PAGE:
management and leadership. They are a great place to start The New
Normal for Accountability. Collectively, job descriptions reflect
how work flows within a department and throughout an organization
and what each position is accountable for doing.
Individually, they can be used to hire, train, evaluate and
That’s why it’s important to have accurate job descriptions.
They will reflect the major accountabilities of each position and
why the position is integral to the success of the organization.
(It’s not “flashy” – but it works.)
If you can’t explain why the position is important, then
maybe it’s not critical to the success of the organization. The
accountabilities should be congruent, or a logical grouping of
activities for the incumbent to perform. Make sure the job
description fits the needs of the organization, and is not written
to match an employee’s skills.
Four Easy Steps to
Holding People Accountable:
First, use the job description as the basis for hiring or
promoting people into a position. It’s an objective way screen
candidates and assure they will have the skills and experience to do
Second, share the job description with the incumbent so they
know their accountabilities and let them know this will be used for
training, coaching and performance feedback.
Third, have objective ways to measure and monitor performance
and communicate those methods to the people performing the jobs.
Follow though by providing feedback about performance. Successful
managers know it’s their job to manage both people and processes.
They communicate expectations, monitor the key performance
indicators to assure things are on track and communicate information
on a timely basis.
Fourth, provide training and coaching opportunities to
Here’s the deal:
Holding people accountable isn’t always easy, particularly with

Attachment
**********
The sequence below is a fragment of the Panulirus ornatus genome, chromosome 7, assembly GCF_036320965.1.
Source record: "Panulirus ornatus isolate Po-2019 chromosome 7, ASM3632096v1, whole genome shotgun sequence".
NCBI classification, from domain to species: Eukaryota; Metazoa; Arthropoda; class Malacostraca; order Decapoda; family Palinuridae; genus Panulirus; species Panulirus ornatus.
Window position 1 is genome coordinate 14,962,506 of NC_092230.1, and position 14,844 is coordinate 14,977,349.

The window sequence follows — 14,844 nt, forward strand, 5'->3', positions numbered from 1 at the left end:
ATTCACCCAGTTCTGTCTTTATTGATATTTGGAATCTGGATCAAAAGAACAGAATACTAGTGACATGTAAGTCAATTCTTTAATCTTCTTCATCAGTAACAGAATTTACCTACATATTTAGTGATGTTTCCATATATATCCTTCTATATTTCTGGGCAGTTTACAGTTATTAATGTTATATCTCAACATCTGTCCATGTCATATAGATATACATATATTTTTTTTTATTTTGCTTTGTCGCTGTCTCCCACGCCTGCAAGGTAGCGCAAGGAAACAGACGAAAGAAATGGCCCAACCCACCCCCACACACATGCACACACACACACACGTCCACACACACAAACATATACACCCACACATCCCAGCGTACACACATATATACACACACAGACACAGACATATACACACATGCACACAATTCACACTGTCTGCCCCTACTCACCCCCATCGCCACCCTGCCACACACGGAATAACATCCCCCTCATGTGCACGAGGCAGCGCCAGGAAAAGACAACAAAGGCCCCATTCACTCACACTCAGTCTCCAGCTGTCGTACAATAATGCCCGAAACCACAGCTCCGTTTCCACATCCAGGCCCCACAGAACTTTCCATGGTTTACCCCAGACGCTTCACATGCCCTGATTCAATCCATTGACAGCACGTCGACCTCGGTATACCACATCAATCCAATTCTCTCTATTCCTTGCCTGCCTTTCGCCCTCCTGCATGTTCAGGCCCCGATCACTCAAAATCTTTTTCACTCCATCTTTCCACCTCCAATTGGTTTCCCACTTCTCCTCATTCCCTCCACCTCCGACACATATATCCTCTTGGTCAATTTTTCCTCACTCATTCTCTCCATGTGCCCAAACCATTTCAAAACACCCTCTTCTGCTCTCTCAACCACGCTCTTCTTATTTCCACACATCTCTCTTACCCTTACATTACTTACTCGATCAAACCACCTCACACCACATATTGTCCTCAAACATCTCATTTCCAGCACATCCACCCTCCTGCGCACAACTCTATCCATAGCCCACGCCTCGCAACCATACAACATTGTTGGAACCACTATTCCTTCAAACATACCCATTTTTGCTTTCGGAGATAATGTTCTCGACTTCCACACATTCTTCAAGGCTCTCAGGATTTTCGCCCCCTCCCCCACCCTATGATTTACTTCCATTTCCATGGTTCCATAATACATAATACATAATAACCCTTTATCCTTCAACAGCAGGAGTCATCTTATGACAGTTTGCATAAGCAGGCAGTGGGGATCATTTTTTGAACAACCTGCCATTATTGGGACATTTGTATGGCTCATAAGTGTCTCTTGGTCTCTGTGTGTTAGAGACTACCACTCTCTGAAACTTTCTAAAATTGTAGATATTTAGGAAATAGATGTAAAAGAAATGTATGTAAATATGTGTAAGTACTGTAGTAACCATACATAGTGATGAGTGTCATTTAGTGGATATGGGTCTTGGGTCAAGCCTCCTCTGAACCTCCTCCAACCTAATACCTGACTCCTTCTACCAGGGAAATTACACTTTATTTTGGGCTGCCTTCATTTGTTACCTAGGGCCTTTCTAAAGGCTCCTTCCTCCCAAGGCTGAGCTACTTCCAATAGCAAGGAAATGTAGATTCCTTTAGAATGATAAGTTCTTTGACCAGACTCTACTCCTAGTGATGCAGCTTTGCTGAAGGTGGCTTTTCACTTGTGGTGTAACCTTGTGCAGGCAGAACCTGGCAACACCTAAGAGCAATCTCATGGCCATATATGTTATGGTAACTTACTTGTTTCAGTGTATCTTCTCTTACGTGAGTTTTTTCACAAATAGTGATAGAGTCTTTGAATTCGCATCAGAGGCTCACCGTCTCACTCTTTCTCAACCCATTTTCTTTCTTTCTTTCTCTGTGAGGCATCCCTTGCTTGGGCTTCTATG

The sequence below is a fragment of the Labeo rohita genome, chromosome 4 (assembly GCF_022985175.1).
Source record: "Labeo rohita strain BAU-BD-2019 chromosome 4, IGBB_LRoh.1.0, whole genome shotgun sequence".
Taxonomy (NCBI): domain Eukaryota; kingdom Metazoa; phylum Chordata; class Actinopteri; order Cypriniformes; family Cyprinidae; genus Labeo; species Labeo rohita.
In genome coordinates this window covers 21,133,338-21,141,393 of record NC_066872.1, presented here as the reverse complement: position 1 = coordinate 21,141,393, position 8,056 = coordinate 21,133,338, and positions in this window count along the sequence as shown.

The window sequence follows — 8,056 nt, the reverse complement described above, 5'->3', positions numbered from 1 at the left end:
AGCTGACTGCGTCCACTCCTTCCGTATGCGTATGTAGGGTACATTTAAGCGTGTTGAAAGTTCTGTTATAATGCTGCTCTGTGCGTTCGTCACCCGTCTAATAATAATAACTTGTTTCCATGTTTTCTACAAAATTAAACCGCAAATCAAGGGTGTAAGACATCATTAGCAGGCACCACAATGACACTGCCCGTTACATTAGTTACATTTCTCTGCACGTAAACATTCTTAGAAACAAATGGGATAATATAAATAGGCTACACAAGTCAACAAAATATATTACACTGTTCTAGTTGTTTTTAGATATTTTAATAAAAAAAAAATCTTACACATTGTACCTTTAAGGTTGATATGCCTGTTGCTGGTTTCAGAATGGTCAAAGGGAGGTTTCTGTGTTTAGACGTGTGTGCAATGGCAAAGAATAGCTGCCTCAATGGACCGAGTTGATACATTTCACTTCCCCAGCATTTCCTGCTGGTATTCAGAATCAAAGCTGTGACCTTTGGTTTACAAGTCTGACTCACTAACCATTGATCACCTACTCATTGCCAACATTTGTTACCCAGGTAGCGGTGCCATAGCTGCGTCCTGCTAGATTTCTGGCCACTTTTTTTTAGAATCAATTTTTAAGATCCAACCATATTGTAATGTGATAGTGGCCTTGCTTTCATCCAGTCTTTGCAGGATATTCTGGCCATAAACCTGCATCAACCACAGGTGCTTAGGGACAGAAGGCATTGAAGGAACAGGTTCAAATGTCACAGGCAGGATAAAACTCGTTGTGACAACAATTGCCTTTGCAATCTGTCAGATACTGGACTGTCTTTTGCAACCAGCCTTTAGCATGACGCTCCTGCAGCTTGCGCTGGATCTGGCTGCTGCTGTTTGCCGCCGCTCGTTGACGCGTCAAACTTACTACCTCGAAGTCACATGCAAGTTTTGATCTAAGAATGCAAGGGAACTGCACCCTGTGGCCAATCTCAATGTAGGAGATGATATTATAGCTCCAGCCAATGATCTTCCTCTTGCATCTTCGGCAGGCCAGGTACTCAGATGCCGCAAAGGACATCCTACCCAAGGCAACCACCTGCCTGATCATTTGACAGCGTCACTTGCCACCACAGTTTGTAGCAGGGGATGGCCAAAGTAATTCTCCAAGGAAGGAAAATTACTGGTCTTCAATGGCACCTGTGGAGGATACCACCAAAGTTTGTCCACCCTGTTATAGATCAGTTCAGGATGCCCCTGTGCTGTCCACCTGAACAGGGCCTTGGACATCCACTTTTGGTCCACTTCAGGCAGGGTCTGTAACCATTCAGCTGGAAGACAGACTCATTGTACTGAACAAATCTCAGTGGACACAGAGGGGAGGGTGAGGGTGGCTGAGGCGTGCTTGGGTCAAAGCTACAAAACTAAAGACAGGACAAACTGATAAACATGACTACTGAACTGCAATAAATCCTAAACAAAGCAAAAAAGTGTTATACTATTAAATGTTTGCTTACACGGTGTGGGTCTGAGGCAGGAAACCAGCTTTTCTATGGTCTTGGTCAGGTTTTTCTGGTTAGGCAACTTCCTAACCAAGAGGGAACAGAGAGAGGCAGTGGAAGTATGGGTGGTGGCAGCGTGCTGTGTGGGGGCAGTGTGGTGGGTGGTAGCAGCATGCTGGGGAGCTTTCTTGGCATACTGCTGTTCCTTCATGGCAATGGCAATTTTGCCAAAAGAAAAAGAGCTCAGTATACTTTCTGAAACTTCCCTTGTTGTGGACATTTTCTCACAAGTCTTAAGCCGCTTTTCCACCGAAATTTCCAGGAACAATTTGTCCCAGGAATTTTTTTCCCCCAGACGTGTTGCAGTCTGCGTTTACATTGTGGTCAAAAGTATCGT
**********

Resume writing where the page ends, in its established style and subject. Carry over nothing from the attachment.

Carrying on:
people who are underperforming. Sometimes managers think it’s
easier to do the work themselves, or they can do it better, or it
will take less time than to train and monitor and coach someone
The question then becomes, is it easier to do your work as a
manager and their work or to hold them accountable? Unless you are
willing to communicate expectations, provide the resources for
people to do their jobs and hold your people accountable, you’re the
one who is underperforming.
Clarity of Vision
and Structures to Support It:
Living The New Normal means that organizations understand that the ways
things have been done in the past necessarily won’t work in the
future. They understand workforce demographics and expectations are
changing dramatically and consumers are making more conscious
choices about how to spend their time and money.
These organizations will meet these changing needs,
internally and externally, with a clear vision, decision making with
accountability and communicating in ways that really reach their
constituents. From the fundamentals of holding individual employees
and managers accountable for their job descriptions to holding
larger portions of the company and its processes accountable, these
organizations will have the systems and structures in place to
support their vision, mission and core values. The result will be
alignment and integrity.
That’s accountability. That’s success.